Local ballots will seal grammar schools' fate

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The Independent Online
THE GOVERNMENT yesterday paved the way for the end of selective education after MPs approved regulations putting the future of the remaining grammar schools in the hands of local communities.

A Commons committee approved by nine votes to five the regulations for the local ballots which are intended to meet Labour's election manifesto commitment to allow parents to decide the admission policy of grammar school.

But the Tories immediately said the plans would "rig" the vote in favour of abolishing grammar schools.

The issue is likely to dominate local politics before the next election. The first votes on turning 166 grammar schools into comprehensives could take place next September. Any resulting change in admission policy would take effect from September 2001.

The new regulations will allow pro-comprehensive campaigners to achieve their objective if they can secure the signatures of 20 per cent of eligible parents on local petitions to trigger a ballot.

Damien Green, the shadow Schools Minister, led the Conservative onslaught during the debate claiming that it was unfair on parents that the ballot papers would not include the phrase "grammar school".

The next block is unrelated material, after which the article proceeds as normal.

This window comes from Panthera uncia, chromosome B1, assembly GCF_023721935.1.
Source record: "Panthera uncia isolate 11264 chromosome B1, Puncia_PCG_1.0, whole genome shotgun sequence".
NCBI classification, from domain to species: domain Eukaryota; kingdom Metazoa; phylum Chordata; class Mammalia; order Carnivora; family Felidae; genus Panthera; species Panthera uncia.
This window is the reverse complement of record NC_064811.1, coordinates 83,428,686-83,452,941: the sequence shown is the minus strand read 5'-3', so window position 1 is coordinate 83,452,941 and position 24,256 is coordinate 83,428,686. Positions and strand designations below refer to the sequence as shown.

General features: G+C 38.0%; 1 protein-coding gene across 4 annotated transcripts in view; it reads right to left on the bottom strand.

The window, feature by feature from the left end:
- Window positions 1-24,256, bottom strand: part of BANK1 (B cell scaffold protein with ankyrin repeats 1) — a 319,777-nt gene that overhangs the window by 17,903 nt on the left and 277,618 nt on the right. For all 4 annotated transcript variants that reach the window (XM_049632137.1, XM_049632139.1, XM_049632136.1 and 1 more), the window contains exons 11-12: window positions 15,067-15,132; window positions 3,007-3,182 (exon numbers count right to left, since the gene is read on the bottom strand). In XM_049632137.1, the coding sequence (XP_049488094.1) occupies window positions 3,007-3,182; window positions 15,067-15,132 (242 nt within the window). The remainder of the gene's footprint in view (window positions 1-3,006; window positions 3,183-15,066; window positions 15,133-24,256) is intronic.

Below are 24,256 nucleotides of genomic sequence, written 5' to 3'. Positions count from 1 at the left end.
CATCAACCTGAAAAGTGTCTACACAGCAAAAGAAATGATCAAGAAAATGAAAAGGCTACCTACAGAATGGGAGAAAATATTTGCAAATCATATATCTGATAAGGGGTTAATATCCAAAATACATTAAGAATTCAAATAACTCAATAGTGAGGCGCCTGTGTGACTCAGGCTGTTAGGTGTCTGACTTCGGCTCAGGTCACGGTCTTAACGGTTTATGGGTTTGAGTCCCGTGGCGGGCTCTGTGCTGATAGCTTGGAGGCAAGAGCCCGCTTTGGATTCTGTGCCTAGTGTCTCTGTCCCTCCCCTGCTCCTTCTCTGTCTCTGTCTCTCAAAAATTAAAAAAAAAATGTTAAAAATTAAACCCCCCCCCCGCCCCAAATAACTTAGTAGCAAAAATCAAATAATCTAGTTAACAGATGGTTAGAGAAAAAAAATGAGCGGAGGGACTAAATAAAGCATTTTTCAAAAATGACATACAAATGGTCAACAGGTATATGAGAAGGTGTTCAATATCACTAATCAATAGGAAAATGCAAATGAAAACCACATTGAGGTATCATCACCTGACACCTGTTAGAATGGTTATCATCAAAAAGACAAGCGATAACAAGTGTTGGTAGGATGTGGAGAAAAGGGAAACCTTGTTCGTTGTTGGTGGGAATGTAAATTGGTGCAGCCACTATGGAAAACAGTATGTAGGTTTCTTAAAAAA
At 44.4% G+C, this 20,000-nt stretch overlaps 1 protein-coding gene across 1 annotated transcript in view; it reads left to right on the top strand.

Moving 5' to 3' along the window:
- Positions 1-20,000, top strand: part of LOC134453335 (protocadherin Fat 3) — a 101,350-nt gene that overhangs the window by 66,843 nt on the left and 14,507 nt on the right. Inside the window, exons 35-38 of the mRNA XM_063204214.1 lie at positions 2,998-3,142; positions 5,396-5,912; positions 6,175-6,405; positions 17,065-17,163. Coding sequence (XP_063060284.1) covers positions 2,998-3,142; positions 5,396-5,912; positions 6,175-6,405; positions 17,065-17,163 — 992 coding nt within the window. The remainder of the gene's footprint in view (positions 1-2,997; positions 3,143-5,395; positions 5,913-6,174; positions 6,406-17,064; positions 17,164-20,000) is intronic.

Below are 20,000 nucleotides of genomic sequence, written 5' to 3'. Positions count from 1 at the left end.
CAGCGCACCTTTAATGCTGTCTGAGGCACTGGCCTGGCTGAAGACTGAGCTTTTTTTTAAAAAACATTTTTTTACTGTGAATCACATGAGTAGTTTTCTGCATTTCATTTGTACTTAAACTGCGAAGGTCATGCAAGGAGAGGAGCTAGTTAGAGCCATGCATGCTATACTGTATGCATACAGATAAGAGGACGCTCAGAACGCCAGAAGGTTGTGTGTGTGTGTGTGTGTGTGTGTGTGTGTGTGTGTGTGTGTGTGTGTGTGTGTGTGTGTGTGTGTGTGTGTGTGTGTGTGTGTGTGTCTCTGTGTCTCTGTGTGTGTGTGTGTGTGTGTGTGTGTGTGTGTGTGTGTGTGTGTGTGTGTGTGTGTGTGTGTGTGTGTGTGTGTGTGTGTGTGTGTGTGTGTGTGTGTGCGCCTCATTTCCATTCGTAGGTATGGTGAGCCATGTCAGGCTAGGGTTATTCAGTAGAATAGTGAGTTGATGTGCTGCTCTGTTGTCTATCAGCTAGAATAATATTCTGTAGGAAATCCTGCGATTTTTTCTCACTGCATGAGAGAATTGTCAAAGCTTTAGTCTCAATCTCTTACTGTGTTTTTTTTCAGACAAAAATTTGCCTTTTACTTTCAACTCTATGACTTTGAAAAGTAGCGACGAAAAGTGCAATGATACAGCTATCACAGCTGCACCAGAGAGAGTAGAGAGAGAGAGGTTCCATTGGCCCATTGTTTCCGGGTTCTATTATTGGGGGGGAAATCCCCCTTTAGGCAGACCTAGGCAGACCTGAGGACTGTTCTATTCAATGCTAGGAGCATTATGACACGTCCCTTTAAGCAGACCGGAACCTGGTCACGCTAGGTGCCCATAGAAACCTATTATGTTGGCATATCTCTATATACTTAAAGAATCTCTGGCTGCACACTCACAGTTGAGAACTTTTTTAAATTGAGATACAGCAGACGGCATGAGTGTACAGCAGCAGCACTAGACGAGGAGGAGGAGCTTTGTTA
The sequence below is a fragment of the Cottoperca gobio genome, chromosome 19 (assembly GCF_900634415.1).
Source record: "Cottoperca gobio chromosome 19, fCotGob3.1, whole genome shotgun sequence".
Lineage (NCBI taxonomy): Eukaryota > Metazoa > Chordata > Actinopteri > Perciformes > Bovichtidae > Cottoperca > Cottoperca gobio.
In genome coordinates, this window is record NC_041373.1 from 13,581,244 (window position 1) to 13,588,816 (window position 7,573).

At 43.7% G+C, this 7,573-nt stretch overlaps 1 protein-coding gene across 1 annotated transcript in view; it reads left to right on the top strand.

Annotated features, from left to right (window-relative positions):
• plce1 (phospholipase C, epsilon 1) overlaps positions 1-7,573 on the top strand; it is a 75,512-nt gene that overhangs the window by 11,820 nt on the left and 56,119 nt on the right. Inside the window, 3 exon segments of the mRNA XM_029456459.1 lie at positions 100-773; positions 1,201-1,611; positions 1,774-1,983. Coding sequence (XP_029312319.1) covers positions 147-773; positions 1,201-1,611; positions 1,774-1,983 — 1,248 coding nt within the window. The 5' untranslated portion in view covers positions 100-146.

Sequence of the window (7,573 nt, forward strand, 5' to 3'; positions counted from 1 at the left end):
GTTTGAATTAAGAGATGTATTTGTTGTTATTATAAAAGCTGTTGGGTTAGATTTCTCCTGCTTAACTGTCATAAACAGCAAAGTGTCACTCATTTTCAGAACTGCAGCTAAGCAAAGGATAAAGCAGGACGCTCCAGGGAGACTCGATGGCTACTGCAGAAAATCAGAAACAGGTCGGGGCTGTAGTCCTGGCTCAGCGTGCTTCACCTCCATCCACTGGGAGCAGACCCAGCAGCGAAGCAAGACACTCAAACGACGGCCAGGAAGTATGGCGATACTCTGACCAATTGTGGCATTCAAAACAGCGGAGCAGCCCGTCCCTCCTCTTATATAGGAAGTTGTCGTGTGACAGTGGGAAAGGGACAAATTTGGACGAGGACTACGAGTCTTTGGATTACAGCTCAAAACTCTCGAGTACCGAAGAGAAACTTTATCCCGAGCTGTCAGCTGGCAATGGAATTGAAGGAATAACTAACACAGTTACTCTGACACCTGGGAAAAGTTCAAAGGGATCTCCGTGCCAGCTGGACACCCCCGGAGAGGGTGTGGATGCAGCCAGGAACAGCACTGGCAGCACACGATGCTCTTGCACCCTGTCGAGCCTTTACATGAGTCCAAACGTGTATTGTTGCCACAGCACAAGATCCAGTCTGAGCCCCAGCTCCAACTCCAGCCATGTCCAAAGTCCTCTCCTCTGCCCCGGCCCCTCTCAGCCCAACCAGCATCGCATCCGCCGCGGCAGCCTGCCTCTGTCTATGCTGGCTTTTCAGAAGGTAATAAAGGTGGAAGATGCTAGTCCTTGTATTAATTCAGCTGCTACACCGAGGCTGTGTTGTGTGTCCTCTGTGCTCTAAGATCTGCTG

Parents will asked if they were in favour "of all the schools listed introducing admission arrangements which admit children of all abilities". Many parents would not realise the implications of a vote, he said.

Phil Willis, a Liberal Democrat education spokesman, also criticised the detailed rules, branding them "a dog's dinner". Estelle Morris, the schools standards minister, said his suggestion was "patronising" and pointed to the rules stating that the schools affected would have to named on the ballot papers.

The Government argued that parents would be well aware of the issues at stake during local campaigns that were likely to precede any ballot and added that the ballot question was approved by the Electoral Reform Society.

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